It did not surprise Sir Simon to be facing a hostile crowd in Presteigne, Powys, late last month: he is used to being on the unpopular side of arguments, having presided over the NFU at the height of the farmer-bashing period of the Eighties.
He wants to build a windfarm on 100 acres of Stonewall Hill in the county and is seeking planning permission from both Leominster and Radnor district councils, which will decide on his application next month.
Protesters have pointed out that the Gourlay windfarm will be within a few kilometres of the Offa's Dyke path, and clearly visible from it. They have written to local papers, noting that Sir Simon, as president of the Offa's Dyke Association, has talked about the glories of the area's countryside, and yet allowed his consultants to produce an environmental assessment which speaks of the turbines as perhaps adding 'some interest and visual appeal to an otherwise dull landscape'.
Sir Simon insists the turbines would be on a hill which, in itself, 'is not terribly interesting'. He says the windfarm will attract sightseers.
Sir Simon believes that part of the hostility to his plan is 'a rentacrowd' from the area around Llandinam, an existing windfarm near Newtown, and the biggest in Europe, which has already attracted fierce opposition. It has 103 turbines, producing about 31 megawatts of power. (The 14 Gourlay machines will produce a total of about 10mw.) It has also attracted fierce opposition from some of its neighbours.
The audience at Presteigne - mostly composed of 'incomers' - was unmoved by Sir Simon's claim to be following government policy by diversifying out of farming-only operations and exploring renewable energy.
Joan Rees, a retired professor of English literature at Birmingham University, lives within a mile of the Gourlay site. After the meeting, she remarked: 'I said I had walked up the hill that day and the background noise was of skylarks and the bleating of lambs and however quiet Sir Simon claimed the turbines would be, they would inevitably interfere with and probably obliterate those sounds. I think it's a harmful proposition for the community at large.'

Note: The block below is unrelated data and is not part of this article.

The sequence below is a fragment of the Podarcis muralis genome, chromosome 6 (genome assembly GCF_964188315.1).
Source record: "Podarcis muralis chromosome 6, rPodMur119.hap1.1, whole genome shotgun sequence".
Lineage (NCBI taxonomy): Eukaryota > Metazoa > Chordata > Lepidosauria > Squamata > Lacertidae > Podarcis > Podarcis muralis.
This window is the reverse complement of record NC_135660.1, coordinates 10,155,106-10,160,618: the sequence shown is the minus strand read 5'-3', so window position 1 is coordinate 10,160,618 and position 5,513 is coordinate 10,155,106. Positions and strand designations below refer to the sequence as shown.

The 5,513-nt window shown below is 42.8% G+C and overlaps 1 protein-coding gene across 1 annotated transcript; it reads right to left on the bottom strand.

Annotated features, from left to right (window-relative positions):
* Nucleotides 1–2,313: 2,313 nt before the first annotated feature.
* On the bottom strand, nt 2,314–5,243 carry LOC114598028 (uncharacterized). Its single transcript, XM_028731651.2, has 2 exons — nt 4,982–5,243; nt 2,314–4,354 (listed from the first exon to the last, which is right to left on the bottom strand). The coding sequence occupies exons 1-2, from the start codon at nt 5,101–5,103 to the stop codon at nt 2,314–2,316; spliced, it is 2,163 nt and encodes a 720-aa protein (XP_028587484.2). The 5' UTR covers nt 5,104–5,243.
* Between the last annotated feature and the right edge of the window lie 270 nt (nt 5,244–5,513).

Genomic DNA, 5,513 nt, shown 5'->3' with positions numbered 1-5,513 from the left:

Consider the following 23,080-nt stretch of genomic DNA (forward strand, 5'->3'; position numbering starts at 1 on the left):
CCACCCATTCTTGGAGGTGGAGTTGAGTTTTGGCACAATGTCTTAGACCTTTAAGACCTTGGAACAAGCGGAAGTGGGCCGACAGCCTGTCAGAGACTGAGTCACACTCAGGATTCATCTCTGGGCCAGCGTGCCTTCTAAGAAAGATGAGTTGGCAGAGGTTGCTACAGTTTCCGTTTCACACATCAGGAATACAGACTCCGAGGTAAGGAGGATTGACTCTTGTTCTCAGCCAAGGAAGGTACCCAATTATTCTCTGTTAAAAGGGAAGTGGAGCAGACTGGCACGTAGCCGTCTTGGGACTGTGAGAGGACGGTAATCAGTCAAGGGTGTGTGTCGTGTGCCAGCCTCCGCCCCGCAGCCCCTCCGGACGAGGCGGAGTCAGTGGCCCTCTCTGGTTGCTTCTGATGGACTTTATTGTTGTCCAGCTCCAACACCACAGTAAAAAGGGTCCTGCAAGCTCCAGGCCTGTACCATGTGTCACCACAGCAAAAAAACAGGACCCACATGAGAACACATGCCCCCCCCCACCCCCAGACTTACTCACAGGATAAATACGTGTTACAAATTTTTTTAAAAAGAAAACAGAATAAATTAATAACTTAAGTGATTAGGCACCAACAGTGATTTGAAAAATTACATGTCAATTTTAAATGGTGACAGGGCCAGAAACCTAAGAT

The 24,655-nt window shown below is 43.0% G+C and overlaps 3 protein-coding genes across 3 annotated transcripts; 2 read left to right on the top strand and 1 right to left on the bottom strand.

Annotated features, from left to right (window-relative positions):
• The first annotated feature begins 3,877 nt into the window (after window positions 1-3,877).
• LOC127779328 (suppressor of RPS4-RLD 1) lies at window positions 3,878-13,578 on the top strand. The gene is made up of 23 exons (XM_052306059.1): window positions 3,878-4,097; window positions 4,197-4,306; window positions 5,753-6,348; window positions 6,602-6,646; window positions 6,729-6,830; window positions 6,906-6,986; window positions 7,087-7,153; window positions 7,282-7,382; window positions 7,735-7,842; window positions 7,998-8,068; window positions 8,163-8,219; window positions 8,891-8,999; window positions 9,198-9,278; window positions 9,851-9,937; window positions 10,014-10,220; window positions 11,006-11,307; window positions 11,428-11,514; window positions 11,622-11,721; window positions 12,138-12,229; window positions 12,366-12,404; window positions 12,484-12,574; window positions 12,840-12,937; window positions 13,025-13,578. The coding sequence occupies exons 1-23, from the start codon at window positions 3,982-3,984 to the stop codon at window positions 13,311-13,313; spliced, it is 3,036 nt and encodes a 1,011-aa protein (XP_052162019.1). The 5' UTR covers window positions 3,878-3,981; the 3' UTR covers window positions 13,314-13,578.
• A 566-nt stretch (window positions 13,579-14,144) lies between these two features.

Sir Simon countered: 'I have been to a village within 350 metres of turbines of the kind of I propose to use, and there were no complaints there at all. This is all so subjective.'
According to research by the British Wind Energy Association, visiting a windfarm tends to make converts to the cause and three-quarters of the near neighbours of one windfarm could think of no disadvantages to wind power. But some studies suggest between 3 and 10 per cent of people are strongly opposed.
The issue crosses normal fault-lines in opinion. The Council for the Protection of Rural Wales is calling for a moratorium on further wind power in the principality; the Green Party and Friends of the Earth are in favour; and the cosmetics firm Body Shop has just taken a minority holding in a new windfarm at Bryn Titli, near the Llandinam windfarm, claiming that it is wrong to rely on fossil or nuclear fuels.
Windfarming is profitable, but it is made so only by government subsidy, and there is furious debate about whether the smallness of its contribution to Britain's energy requirements is worth the visual and aural intrusion. The owners of the Llandinam site say their output is sufficient to meet the domestic needs of the county in which it operates.
Sir Simon and his two partners - a local farmer and a subsidiary of Midlands Electricity, the regional grid company - believe their site will produce enough power for 4,000 homes. Their pounds 7m scheme is one of 230 proposals seeking subsidy from the Government.
Sir Simon said: 'My farmer partner and I are doing the best to ensure the windfarm is a sucessful business venture, but we both do believe in the necessity for alternative energy, and it's not surprising that that requires subsidy in the early days.' He believes a carbon tax on fossil fuels would soon make wind power profitable without subsidy.
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